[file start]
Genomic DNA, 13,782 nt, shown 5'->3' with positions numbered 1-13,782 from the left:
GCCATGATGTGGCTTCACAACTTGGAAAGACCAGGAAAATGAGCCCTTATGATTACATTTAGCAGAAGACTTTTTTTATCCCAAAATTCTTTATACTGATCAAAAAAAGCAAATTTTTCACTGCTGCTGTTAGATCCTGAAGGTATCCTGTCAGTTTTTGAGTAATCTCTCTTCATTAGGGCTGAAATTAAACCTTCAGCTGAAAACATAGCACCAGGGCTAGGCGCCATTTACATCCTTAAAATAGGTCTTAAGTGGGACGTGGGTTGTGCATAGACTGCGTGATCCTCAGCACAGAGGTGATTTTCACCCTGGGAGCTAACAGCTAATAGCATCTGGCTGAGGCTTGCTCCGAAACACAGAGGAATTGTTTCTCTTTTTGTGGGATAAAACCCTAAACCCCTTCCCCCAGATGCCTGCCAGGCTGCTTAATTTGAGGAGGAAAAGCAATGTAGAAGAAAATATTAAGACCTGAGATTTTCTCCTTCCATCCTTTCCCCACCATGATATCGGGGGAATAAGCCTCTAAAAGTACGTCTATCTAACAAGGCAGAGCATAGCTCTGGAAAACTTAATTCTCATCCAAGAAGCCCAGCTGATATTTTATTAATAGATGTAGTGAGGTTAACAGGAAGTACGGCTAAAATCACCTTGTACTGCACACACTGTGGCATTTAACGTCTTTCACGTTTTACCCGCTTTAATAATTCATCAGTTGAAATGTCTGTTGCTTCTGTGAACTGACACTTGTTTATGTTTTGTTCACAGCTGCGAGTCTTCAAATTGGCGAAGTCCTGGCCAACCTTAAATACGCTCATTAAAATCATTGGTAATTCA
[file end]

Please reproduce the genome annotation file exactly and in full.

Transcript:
Genomic DNA, 13,782 nt, shown 5'->3' with positions numbered 1-13,782 from the left:
GCCATGATGTGGCTTCACAACTTGGAAAGACCAGGAAAATGAGCCCTTATGATTACATTTAGCAGAAGACTTTTTTTATCCCAAAATTCTTTATACTGATCAAAAAAAGCAAATTTTTCACTGCTGCTGTTAGATCCTGAAGGTATCCTGTCAGTTTTTGAGTAATCTCTCTTCATTAGGGCTGAAATTAAACCTTCAGCTGAAAACATAGCACCAGGGCTAGGCGCCATTTACATCCTTAAAATAGGTCTTAAGTGGGACGTGGGTTGTGCATAGACTGCGTGATCCTCAGCACAGAGGTGATTTTCACCCTGGGAGCTAACAGCTAATAGCATCTGGCTGAGGCTTGCTCCGAAACACAGAGGAATTGTTTCTCTTTTTGTGGGATAAAACCCTAAACCCCTTCCCCCAGATGCCTGCCAGGCTGCTTAATTTGAGGAGGAAAAGCAATGTAGAAGAAAATATTAAGACCTGAGATTTTCTCCTTCCATCCTTTCCCCACCATGATATCGGGGGAATAAGCCTCTAAAAGTACGTCTATCTAACAAGGCAGAGCATAGCTCTGGAAAACTTAATTCTCATCCAAGAAGCCCAGCTGATATTTTATTAATAGATGTAGTGAGGTTAACAGGAAGTACGGCTAAAATCACCTTGTACTGCACACACTGTGGCATTTAACGTCTTTCACGTTTTACCCGCTTTAATAATTCATCAGTTGAAATGTCTGTTGCTTCTGTGAACTGACACTTGTTTATGTTTTGTTCACAGCTGCGAGTCTTCAAATTGGCGAAGTCCTGGCCAACCTTAAATACGCTCATTAAAATCATTGGTAATTCA